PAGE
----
SECAUCUS, N.J. — It was nearly a year ago, when John Wall was seated on a couch in the Los Angeles home of his agent, Dan Fegan, pondering his future and anxiously awaiting the results of the NBA draft lottery. When the Washington Wizards won the No. 1 pick, Wall was surprised, but not nearly as shocked as former majority owner Irene Pollin, whose wide-open mouth and widened eyes encapsulated the stunning development for a franchise that rarely experiences much luck.
A month after completing his rookie season, Wall was sent to NBA Entertainment studios here to represent the team as the undisputed face of the franchise. He wanted to borrow Pollin’s yellow blazer, or possibly bring some pearls, but when those efforts failed, Wall brought the only good luck charm he could find: His mother, Frances Pulley.
Pulley was in the audience on Tuesday to see Wall’s stone-faced reaction after watching NBA deputy commissioner Adam Silver lift a placard revealing that the Wizards would get the sixth pick in the June 23 draft. The Cleveland Cavaliers won the top choice for the second time in franchise history, less than 11 months after their previous No. 1 overall pick, LeBron James, decided to take his talents to the Miami Heat in free agency. Minnesota finished second and Utah won third.
“I’m still happy. I wish we would’ve got higher, but I still think we can get somebody who can help our team out in that position,” Wall said. “We always want to get closer. I hope we can find somebody that we like.”
Wall had hoped to help the Wizards become the first team since Orlando in 1992 and 1993 to win the lottery in consecutive seasons, but with the fourth-best odds of winning (11.9 percent), they fell back for the 11th time in 15 trips to the lottery.
Wizards President Ernie Grunfeld returned, equipped with his good luck charm from last season — a miniature gold ball attached to a chain that was a gift that his father gave him when he was six. But the experience of watching the number combinations for the top pick in the back room didn’t have the same feeling as a year ago.
“Last year, the time went by real quick. This year, it took a little bit longer in that room,” Grunfeld said with a laugh. “That’s the way the situation goes, but we’re prepared for any situation and I think we’ll get a solid player that will be a part of our core for now or down the road. We’re going to do the best that we can and get a solid player.”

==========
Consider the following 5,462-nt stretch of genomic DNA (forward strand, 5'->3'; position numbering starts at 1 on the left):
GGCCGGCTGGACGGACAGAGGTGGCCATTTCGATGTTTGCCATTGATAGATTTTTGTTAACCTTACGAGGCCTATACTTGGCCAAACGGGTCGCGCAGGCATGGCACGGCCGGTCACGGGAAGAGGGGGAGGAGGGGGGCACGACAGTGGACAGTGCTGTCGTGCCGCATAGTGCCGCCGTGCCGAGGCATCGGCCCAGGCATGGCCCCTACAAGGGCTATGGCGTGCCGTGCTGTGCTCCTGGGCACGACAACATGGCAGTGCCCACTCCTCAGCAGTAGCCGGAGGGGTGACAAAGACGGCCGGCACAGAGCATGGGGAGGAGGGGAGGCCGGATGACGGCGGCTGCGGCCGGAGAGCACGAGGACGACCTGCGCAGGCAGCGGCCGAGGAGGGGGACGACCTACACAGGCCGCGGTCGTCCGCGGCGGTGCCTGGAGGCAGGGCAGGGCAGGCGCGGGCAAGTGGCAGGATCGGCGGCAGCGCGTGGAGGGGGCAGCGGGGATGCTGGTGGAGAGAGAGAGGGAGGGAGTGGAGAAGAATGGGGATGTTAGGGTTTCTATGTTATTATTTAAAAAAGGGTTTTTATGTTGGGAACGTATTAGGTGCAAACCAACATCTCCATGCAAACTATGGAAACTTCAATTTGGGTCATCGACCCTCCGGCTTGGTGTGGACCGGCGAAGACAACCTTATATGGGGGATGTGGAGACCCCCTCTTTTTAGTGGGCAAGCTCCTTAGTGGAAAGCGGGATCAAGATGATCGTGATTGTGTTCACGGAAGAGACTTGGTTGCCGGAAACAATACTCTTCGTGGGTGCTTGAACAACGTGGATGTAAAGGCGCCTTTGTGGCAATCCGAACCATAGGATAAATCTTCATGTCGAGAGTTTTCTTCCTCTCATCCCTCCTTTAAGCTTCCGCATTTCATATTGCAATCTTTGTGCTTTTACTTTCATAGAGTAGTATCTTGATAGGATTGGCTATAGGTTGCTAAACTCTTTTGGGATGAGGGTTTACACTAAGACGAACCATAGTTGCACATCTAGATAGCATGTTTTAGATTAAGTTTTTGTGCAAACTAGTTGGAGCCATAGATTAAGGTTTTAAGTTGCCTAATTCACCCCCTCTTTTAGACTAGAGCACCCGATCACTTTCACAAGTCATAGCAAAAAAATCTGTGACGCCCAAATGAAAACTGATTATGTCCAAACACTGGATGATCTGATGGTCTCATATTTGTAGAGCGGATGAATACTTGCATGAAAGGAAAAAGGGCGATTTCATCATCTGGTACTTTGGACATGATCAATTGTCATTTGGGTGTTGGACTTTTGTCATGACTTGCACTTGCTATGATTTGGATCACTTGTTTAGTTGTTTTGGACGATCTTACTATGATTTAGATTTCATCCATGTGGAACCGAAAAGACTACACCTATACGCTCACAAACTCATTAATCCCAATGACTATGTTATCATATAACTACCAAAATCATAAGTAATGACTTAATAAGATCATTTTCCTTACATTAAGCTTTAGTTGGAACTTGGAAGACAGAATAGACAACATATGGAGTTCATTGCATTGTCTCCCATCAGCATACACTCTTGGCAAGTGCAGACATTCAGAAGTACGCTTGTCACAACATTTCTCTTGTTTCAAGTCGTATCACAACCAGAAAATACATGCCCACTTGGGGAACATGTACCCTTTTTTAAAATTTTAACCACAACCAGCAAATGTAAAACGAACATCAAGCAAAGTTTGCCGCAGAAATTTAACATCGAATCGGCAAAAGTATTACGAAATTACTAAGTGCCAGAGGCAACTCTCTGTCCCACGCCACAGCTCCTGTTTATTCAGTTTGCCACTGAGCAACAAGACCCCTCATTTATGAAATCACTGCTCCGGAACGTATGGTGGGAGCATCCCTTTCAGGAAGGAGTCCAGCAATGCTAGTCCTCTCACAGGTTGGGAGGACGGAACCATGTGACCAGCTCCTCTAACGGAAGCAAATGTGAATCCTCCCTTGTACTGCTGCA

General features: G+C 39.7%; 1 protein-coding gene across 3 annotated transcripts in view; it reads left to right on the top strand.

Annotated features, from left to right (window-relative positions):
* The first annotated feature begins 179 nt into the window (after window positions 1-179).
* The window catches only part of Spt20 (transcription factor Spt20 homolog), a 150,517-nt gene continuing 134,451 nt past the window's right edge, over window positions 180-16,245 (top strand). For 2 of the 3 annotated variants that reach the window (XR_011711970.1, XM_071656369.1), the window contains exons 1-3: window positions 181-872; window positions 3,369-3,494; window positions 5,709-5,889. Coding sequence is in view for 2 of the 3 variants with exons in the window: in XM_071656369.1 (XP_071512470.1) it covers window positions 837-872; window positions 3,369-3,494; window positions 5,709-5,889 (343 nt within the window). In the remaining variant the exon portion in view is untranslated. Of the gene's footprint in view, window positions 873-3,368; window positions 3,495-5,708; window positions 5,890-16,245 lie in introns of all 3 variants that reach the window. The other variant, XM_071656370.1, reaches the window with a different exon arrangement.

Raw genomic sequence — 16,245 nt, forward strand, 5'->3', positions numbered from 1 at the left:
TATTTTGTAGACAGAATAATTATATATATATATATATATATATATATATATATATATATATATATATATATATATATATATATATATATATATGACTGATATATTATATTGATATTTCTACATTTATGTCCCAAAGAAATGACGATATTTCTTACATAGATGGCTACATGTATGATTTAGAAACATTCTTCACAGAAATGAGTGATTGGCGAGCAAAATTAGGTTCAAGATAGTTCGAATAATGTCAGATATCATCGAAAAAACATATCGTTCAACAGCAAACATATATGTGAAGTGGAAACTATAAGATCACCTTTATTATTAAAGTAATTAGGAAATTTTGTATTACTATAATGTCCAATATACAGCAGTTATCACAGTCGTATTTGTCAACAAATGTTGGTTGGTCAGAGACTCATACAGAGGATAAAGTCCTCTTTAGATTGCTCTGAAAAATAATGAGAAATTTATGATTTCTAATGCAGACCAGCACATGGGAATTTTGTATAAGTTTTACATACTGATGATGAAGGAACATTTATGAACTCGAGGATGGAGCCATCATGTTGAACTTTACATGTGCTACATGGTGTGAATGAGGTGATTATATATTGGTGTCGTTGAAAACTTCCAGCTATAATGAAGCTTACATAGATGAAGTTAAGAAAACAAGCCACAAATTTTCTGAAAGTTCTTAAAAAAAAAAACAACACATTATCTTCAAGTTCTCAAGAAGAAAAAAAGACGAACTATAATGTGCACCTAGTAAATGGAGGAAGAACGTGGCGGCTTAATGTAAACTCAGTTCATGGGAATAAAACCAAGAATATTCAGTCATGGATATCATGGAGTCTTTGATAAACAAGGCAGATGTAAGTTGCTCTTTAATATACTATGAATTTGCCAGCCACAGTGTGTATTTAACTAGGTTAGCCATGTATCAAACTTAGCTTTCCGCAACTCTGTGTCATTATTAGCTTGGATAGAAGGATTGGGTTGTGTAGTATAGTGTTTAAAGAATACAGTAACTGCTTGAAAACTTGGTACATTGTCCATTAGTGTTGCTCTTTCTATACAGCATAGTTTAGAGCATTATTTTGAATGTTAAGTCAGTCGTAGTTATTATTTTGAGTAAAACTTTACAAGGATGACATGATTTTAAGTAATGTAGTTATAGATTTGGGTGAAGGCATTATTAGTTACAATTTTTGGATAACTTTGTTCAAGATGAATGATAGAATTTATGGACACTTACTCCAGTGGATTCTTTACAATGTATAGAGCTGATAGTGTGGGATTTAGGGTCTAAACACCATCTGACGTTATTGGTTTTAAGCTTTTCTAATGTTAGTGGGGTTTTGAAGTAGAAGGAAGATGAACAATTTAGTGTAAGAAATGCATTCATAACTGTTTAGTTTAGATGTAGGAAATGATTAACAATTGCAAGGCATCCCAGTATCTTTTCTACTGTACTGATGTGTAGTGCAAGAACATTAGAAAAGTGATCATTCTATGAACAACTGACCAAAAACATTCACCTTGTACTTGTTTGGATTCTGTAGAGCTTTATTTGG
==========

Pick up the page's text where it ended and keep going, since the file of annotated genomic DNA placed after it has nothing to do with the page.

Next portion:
The Cavaliers won with the unprotected first-round pick that they acquired from the Los Angeles Clippers in a cost-cutting trade that involved point guard Baron Davis. They managed to overcome 2.8 percent odds to claim the top choice, moving up from the eighth spot. In 14 previous trips to the lottery, the Wizards had only moved up twice — to win Wall and Kwame Brown in 2001.
The Wizards have had the sixth pick twice before in the lottery era, selecting Tom Gugliotta in 1992 and Calbert Cheaney in 1993. They will also have the 18th overall selection, acquired from Atlanta in the Kirk Hinrich deal, and the 34th pick. Grunfeld said that the Wizards would have to be patient when introducing more rookies into the mix. Even the addition of Wall only resulted in the Wizards finishing with the fourth-worst record at 23-59.
“That’s how the draft works. If you have a top pick, you’re going to have a younger team, a team that’s going to have to develop,” Grunfeld said. “I know my playing days, my last days in the league, we got Patrick Ewing, who was a consensus first pick, big man, played in college for four years and in his first two years in the league, the team won 24 and 25 games, so there is no guarantee. This is a team game. We want to continue to add pieces, we want to continue to add talent. Continue to get better, but very few players can come in and make an immediate impact and turn a whole franchise around.”
Wall arrived at the studios and spotted Duke point guard Kyrie Irving, a player projected by many to be the No. 1 overall pick. Wall shook hands with Irving and the two later sat down to talk, with Wall passing along some advice and confidently predicting that the sophomores would win the Rookie Challenge during the 2012 all-star festivities in Orlando. That event could be in peril, with a lockout expected to come with the collective bargaining agreement set to expire on July 1.
As Wall and Irving were chatting, NBA Commissioner David Stern and Silver were discussing the tenuous labor negotiations in an adjacent room. The Wizards aren’t certain about the rules that will be set this summer, but Grunfeld felt that the team is positioned well to handle any circumstance that comes their way.
“We have a game plan. Our game plan all along was to build through the draft, continue to develop our young players and create financial flexibility. I think we have all those things in place,” Grunfeld said. “Our young veteran players like JaVale McGee, Andray Blatche and Nick Young had career years and they’ve developed. Now we have to continue to develop these young players, let them come together and see whatever opportunities will present itself in the offseason, whether it’s signing a free agent, whether it’s using our cap room to get somebody else’s player, like we did last year with Kirk Hinrich. I think player development is going to continue to be important for us.”
When asked what the Wizards should look for in the draft, Wall said: “Just get somebody that’s going to really help us. There’s a lot of great players in this draft, even though people say it’s not as great as the other drafts.”